Now, I am not saying that Amazon will succeed, or that drone delivery is the thing of the future, but I am saying that the idea is now there and that someone is going to figure out how to make some version of it–maybe even a version we haven’t imagined yet–work. And when they do, we can look back at these prognostications and laugh like we do at the early 19th century writers who said people would not be able to breath if they went faster than twenty miles per hour.
For whatever reason, I’ve been doing a lot of thinking about science recently, especially as it applies to getting kids interested in science and keeping them interested.
One of the points I keep coming back to in this thinking is how often science is sold to kids in a very narrow and limited view of the universe. This view seems to say that science is this small set of things and that anything that lies outside that set is not real science.
What I see in this view is teaching a worldview to kids that does not mesh with what scientists, especially physicists and biologists, are revealing to all of us about the universe. Even as scientific inquiry reveals the universe to be more complex and more bizarre than we imagined, the worldview sold to kids seems to be becoming narrower and more boring.
What I would love to see happening in the scientific world is encouraging kids to explore their environments free of preconceptions. Sure, teach them what we think we already know, but be sure to emphasize we only know it until new or better evidence comes along. We should teach kids to find the flaws in what we think we know instead of proclaiming we already know it.
After all, isn’t that what the scientific world demands of other ways of thinking? That should be a demand that cuts both ways.
I have to hand it to the people at Google. They managed to create a lot of buzz about their latest project, getting millions of people to start using it in less than a month. Unfortunately for Google, my first reaction to Google+ is, “So what?”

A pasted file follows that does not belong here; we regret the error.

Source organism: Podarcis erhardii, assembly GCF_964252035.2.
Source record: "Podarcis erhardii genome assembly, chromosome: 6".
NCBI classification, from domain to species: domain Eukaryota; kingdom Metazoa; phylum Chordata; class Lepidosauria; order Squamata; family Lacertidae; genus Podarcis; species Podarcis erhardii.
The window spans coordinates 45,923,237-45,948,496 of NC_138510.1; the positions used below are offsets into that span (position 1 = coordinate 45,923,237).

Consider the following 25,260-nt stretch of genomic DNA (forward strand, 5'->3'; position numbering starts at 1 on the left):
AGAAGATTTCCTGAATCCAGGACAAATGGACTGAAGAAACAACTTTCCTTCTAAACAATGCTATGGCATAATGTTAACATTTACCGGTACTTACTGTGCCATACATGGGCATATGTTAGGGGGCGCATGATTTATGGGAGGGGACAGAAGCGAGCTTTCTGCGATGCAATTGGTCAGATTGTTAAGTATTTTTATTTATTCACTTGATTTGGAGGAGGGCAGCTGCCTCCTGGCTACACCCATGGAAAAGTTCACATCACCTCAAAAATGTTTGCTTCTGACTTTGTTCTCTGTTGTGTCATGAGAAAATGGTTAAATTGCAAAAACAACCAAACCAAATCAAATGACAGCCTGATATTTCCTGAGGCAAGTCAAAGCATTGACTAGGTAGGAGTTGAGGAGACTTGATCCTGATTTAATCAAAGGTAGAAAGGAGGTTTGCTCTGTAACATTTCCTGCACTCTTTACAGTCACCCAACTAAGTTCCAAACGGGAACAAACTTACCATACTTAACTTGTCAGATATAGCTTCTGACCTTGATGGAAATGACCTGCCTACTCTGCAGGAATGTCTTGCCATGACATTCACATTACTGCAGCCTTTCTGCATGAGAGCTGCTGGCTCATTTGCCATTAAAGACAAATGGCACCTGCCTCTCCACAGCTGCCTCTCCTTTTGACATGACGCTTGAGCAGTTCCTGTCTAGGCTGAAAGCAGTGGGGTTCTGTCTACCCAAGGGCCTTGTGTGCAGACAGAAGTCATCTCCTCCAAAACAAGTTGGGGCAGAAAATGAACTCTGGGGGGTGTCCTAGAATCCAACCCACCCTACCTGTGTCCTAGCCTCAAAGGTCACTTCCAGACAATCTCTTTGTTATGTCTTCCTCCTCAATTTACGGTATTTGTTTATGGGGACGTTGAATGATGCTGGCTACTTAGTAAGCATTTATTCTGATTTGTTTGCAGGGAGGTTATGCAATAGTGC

It’s not that Google+ is a bad product. It’s more that it’s a product that does not yet have a need. It’s a superficial clone of all the other social media experiments going on out there that doesn’t add a whole lot new to what people are already doing.
That’s not to say it couldn’t. Google has the potential to weave together its impressive array of products using Google+ in a way that could revolutionize the way people use computers and the internet. But, so far that hasn’t happened. Instead, Google+ is a sophisticated chat board.
So, what would I like to see in Google+ that would get me excited? Here are a few things:
- I already use a battery of different services to maintain an online presence. Having to migrate all of that information to Google+ by hand is the single biggest detriment to me using it. If Google wants its product to be amazing, figure out a way to let me import information from places like Facebook and LinkedIn so I don’t have to reproduce it.
- Create a way to support groups. Facebook may have botched the attempt, but it had a good idea in introducing the concept.
- Tie Blogger, Google Docs, Sites, and other Google based web presence applications into Google+. For me, my Facebook pages, especially for my businesses, are valuable enough to deal with the annoyance of the rest of Google.
- Figure out a way to tell me my streams have updated in some sort of unobtrusive way.
I think the biggest thing Google could do is develop Google+ with business applications in mind. Make Google+ a clearinghouse for small businesses trying to get the word out about who they are and what they do, and I think people would join in droves.